Human Nature is Multi Dimensional | Cantiara

Why Human Nature Is Multi-Dimensional And Not Binary

December 9, 2020
Cantiara

Human nature is neither black nor white, kind nor evil, nor any of those contrasting metaphors. For every hero has their demon, and every villain has their story.

Many people often exude binary thinking. If you didn’t already know what that is, it basically means looking at things in absolutes. Something has to be one or the other. For instance, if you are looking at an idea, it has to be either right or wrong. If you are looking at a person, they have to be good or bad, pure or evil, etc.

This type of thinking is extremely limited for obvious reasons. It keeps you from taking a more nuanced view on things, situations, and people, and a majority of reality simply becomes imperceptible to you. This is especially with people. Human nature is one of the most complex, dynamic, and multi-dimensional things you can think of. And if you approach it with a binary perspective, a lot can go wrong.

Therefore, it is crucial to understand and be aware of the depths of human behavior. Doing so can provide you with remarkable insights into the workings of the human mind and even help you understand yourself as an individual. It can also help you take a deeper dive into people’s stories and appreciate their motivations.

Human Nature is Multiple Shades of Grey

Perhaps the best way to describe the full spectrum of human nature is by comparing it with a color scale. If black and white are the extreme ends of this color scale, then there are countless shades of grey in between. Each of these shades represents a unique aspect of human nature. So, confining it to only good (white) or bad (black) is unreasonable and unjust.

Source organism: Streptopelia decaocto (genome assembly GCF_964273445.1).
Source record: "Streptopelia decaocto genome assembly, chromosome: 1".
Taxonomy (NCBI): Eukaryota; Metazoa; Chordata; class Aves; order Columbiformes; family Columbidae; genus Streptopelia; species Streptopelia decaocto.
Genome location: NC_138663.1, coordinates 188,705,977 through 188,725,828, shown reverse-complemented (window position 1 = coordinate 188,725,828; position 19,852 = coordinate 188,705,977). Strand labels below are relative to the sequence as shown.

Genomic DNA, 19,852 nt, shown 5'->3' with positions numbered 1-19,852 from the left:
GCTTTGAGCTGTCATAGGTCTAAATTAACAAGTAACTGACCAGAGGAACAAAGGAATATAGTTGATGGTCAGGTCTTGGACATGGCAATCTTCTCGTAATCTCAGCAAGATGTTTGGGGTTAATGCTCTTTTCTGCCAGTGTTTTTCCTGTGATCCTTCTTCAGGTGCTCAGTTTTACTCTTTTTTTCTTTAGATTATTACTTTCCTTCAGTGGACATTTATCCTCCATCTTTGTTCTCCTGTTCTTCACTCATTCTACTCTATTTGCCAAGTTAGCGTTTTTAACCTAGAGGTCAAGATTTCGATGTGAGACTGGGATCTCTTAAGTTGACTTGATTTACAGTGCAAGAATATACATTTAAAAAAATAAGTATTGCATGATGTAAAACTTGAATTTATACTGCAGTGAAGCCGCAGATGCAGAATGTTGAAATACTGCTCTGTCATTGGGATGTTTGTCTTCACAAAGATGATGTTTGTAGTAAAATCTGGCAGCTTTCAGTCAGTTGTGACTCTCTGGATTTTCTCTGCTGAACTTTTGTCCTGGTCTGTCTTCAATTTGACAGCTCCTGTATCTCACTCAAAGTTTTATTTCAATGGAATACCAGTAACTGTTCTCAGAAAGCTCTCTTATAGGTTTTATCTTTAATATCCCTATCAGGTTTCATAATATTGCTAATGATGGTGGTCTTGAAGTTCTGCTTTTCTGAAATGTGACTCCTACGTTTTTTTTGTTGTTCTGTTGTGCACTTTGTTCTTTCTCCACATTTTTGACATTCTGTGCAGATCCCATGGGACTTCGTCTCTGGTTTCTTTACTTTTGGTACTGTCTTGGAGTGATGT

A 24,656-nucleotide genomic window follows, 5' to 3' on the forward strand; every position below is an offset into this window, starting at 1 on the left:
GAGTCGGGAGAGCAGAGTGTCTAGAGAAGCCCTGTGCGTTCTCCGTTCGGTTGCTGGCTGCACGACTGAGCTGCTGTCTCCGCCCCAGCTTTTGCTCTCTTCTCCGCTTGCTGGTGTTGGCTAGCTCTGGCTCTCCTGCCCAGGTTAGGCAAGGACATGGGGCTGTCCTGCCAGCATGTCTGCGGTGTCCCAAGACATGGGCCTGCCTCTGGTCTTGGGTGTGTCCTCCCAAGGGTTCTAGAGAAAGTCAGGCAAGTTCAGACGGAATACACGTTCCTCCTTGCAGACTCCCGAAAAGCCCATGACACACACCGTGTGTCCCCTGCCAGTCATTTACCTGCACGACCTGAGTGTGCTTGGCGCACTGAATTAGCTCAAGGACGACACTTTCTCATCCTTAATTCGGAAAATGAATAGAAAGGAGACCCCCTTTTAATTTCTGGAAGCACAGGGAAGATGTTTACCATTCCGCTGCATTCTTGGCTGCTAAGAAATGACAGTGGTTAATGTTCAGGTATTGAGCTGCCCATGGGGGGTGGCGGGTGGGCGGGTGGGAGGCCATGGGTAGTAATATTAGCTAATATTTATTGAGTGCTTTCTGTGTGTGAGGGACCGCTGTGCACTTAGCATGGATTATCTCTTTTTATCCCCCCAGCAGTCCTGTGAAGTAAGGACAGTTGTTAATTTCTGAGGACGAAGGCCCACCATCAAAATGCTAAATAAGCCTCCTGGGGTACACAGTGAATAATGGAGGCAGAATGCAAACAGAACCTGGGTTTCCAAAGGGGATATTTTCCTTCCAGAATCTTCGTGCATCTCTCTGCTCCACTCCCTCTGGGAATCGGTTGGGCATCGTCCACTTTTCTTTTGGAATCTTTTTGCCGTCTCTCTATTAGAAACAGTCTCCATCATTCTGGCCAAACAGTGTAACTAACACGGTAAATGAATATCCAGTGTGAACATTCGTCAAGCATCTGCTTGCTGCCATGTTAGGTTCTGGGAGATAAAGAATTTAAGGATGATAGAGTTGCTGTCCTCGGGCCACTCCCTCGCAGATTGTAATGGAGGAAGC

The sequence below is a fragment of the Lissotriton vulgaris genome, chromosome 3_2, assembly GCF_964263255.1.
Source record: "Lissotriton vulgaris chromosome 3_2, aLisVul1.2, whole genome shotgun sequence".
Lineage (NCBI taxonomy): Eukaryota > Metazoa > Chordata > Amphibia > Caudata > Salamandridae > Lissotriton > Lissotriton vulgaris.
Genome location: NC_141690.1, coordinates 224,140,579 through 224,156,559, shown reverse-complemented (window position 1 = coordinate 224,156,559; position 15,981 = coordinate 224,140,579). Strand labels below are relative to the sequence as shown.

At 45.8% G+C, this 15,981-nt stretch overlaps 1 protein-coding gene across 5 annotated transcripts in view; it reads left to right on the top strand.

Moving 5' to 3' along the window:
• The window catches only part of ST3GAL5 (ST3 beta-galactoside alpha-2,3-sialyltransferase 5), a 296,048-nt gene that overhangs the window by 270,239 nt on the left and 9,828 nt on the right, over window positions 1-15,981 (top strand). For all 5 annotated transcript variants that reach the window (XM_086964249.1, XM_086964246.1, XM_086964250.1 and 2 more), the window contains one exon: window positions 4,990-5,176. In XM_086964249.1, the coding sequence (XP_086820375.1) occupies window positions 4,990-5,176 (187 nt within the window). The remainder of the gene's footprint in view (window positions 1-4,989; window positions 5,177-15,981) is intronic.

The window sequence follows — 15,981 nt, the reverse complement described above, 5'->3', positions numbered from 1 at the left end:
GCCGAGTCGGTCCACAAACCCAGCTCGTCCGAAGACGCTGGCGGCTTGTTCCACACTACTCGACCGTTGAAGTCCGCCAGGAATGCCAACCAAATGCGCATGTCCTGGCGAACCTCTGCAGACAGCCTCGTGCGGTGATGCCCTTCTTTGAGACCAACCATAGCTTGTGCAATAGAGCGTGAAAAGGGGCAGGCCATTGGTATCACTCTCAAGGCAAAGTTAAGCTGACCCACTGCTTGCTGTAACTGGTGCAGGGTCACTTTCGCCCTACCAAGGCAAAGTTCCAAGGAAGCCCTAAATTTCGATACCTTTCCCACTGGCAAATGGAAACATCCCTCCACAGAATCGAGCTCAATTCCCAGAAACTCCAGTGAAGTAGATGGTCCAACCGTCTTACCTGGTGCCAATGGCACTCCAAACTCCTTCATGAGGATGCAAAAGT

Also, except for a handful of things, most actions of a human simply can’t be categorized as absolutely good or evil. There is no universal book of conduct for reference for that purpose. Even if it existed, it would be rendered useless due to the complexity of human nature. At the end of the day, what is good for one may be bad for the other and vice versa. After all, every hero has their demon, and every villain has their story.

Let’s take an example to understand this better. You may want to live a solitary life, away from too much human contact. For you, this is the right way to live your life. However, others might say that this is bad and not a proper way to live. In this case, who is to say what’s right and what’s wrong? The answer is that there is no fixed answer. It all depends on the individual person and their unique perspective. For you, it’s the right to do, and for the others, it might be the wrong thing. However, when it comes to your life, other people’s opinions shouldn’t matter.

This applies to you too. When you are looking at other people, it is critical to not dwell only on the surface. You need to go deeper and understand their stories with an open mind. Know that it’s all relative, and they have their own motivations shaped by their unique life experiences. If this realization spreads throughout the human race, the world would instantly be a much better place.

1 Comment

  1. Anthony

    “At the end of the day, what is good for one may be bad for the other and vice versa”
    Exactly that. We humans tend again and again not to think outside the box. Why do we limit other people’s actions only according to what we would do ourselves? I notice again and again in conversations with various people that the opinions of others are immediately put into another box. The best example is disputes. People insist on their own opinion until it escalates. You can be right, but that doesn’t mean that the other person isn’t right either. If you put yourself in the other person’s shoes, you think twice about disputing with them.

    Reply

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